Auto financing has raised the price of buying a car to an all-time high, according to a new report. Findings from AAA show that the average yearly cost of owning a vehicle is $9,282, the highest amount since the motor club began tracking such data nearly 70 years ago.
The data comes from AAA’s Your Driving Costs report, which reviewed 45 models across several categories, including fuel prices, insurance rates, depreciation and more. Here are some key findings from the study:
- People are paying an average of $773.50 a month for their vehicles due to auto financing and other expenses.
- Finance costs have jumped nearly $200 from $744 to $920. That’s a 24% increase from last year.
Report: Why buying a new car costs more today
Two primary reasons for the increase in auto financing costs were higher vehicle prices and federal interest rates, which were rising at the time, AAA says.
Another factor impacting vehicle owners’ wallets is that more people are taking out 72-month car loans. These loans may make for lower monthly payments, but you end up spending more money overall.
Money expert Clark Howard says that because of depreciation, the amount of interest you pay with a long-term loan isn’t worth it.
“The longest auto loan you should ever take out is 42 months,” Clark says. “If you can’t afford the payment on a 42-month loan, then you should buy a cheaper car.”
Here are the average annual costs by new vehicle category based on 15,000 miles driven yearly, according to AAA:
Average annual costs by new vehicle category
|New Vehicle Category||Average Annual Cost|
AAA says those figures also include expenses like registration, taxes and license fees. Of course, your new vehicle doesn’t have to be a money pit. Let’s talk about how you can save behind the wheel:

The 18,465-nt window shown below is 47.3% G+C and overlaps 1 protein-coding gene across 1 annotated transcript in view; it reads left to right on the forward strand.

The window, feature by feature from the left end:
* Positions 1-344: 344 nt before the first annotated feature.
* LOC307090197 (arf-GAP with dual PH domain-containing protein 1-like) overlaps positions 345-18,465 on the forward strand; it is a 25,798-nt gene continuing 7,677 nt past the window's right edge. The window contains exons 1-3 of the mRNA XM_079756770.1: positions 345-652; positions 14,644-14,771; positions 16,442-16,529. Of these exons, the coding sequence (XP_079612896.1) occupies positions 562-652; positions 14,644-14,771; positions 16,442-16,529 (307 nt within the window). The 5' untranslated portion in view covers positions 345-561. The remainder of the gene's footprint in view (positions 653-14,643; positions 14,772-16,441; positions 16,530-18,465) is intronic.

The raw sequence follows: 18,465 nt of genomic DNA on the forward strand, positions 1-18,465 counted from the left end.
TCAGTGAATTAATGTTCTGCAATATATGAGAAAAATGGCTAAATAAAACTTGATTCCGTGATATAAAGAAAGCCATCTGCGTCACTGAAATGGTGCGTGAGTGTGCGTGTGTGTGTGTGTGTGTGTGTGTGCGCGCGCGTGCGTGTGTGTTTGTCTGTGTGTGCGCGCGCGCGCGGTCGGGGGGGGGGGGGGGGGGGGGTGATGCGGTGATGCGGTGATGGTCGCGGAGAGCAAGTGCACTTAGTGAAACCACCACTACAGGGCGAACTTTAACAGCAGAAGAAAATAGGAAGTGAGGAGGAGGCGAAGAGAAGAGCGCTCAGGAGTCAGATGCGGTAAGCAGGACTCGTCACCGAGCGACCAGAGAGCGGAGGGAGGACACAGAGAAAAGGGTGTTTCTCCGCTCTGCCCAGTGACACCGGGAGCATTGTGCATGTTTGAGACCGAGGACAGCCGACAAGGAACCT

Action plan: 3 ways to save money on your new car
If you’re thinking of buying a new car, here are some ways to save money on your financing, gas and insurance.
1. Pre-arrange your auto financing
Dealers typically charge around 2% more for auto financing. That’s why money expert Clark Howard strongly recommends that you finance your car independent of the dealer. In your research, if you find that the dealer has the best terms, go with the dealer.
- Consider a mid-level car: Many people want all the bells and whistles, but financing a mid-level model will cost less. Buying the right one can also be profitable for resale value.
2. Save on gasoline
Another easy way to cut down on vehicle expenses is to find cheap gas so you won’t have to pay as much at the pump.
Clark is a big fan of using gas price apps that use your location to pinpoint where the cheap fuel is. “The difference from one station to another can end up being as much as 30 cents a gallon,” Clark says.
- Take advantage of station loyalty programs: From earning cash back to free gas, joining a gas station rewards program can also yield big savings. Here are the best ones.
- Use good fuel: Filling up your tank with high-quality gas will keep it on the road longer. Here are gas stations that use Top Tier gas.
3. Save on insurance
When it comes to auto insurance, doing a little homework on the front end can save you tons of money. Here’s what you want to look for:
- Bundling your policies: You can typically get a discount if you bundle your auto and home insurance. Ask your insurer for details.
- Discount programs: Many insurers offer affinity deals based on church, fraternity or other memberships. Find more ways to save here.
The key takeaway here is that car shoppers can’t just look at the sticker price to gauge a vehicle’s true impact on your wallet. Fuel prices, how you maintain your vehicle and other factors all play into your overall car expenses.